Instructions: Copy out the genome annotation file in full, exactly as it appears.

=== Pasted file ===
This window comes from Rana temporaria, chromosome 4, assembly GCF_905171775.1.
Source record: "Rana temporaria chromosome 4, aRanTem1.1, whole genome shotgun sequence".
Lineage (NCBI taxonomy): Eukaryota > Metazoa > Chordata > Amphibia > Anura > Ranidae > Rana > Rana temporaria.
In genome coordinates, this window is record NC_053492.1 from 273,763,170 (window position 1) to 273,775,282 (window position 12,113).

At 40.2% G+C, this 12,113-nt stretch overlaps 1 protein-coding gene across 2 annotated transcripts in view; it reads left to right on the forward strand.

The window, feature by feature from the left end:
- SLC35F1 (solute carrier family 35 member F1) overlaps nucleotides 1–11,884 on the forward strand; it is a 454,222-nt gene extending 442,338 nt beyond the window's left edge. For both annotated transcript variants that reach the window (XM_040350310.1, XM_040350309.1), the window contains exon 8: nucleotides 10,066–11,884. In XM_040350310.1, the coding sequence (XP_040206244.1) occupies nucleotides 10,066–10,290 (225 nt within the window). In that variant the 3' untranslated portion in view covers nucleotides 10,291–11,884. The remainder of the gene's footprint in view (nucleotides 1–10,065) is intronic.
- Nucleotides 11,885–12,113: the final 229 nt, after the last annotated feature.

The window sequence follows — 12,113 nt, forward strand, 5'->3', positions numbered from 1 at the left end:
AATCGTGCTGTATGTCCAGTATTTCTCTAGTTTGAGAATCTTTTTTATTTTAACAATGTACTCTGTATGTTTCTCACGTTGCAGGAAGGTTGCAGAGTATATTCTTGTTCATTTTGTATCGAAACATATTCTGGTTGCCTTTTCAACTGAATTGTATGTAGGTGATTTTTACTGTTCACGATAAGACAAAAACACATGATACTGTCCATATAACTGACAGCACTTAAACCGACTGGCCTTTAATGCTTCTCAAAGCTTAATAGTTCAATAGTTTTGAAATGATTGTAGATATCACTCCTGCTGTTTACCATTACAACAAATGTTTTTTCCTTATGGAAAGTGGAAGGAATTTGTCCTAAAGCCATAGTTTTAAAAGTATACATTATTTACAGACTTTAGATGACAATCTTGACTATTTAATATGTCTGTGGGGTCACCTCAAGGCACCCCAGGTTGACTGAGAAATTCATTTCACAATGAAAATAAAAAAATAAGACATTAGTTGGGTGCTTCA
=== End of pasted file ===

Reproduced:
This window comes from Rana temporaria, chromosome 4, assembly GCF_905171775.1.
Source record: "Rana temporaria chromosome 4, aRanTem1.1, whole genome shotgun sequence".
Lineage (NCBI taxonomy): Eukaryota > Metazoa > Chordata > Amphibia > Anura > Ranidae > Rana > Rana temporaria.
In genome coordinates, this window is record NC_053492.1 from 273,763,170 (window position 1) to 273,775,282 (window position 12,113).

At 40.2% G+C, this 12,113-nt stretch overlaps 1 protein-coding gene across 2 annotated transcripts in view; it reads left to right on the forward strand.

The window, feature by feature from the left end:
- SLC35F1 (solute carrier family 35 member F1) overlaps nucleotides 1–11,884 on the forward strand; it is a 454,222-nt gene extending 442,338 nt beyond the window's left edge. For both annotated transcript variants that reach the window (XM_040350310.1, XM_040350309.1), the window contains exon 8: nucleotides 10,066–11,884. In XM_040350310.1, the coding sequence (XP_040206244.1) occupies nucleotides 10,066–10,290 (225 nt within the window). In that variant the 3' untranslated portion in view covers nucleotides 10,291–11,884. The remainder of the gene's footprint in view (nucleotides 1–10,065) is intronic.
- Nucleotides 11,885–12,113: the final 229 nt, after the last annotated feature.

The window sequence follows — 12,113 nt, forward strand, 5'->3', positions numbered from 1 at the left end:
AATCGTGCTGTATGTCCAGTATTTCTCTAGTTTGAGAATCTTTTTTATTTTAACAATGTACTCTGTATGTTTCTCACGTTGCAGGAAGGTTGCAGAGTATATTCTTGTTCATTTTGTATCGAAACATATTCTGGTTGCCTTTTCAACTGAATTGTATGTAGGTGATTTTTACTGTTCACGATAAGACAAAAACACATGATACTGTCCATATAACTGACAGCACTTAAACCGACTGGCCTTTAATGCTTCTCAAAGCTTAATAGTTCAATAGTTTTGAAATGATTGTAGATATCACTCCTGCTGTTTACCATTACAACAAATGTTTTTTCCTTATGGAAAGTGGAAGGAATTTGTCCTAAAGCCATAGTTTTAAAAGTATACATTATTTACAGACTTTAGATGACAATCTTGACTATTTAATATGTCTGTGGGGTCACCTCAAGGCACCCCAGGTTGACTGAGAAATTCATTTCACAATGAAAATAAAAAAATAAGACATTAGTTGGGTGCTTCA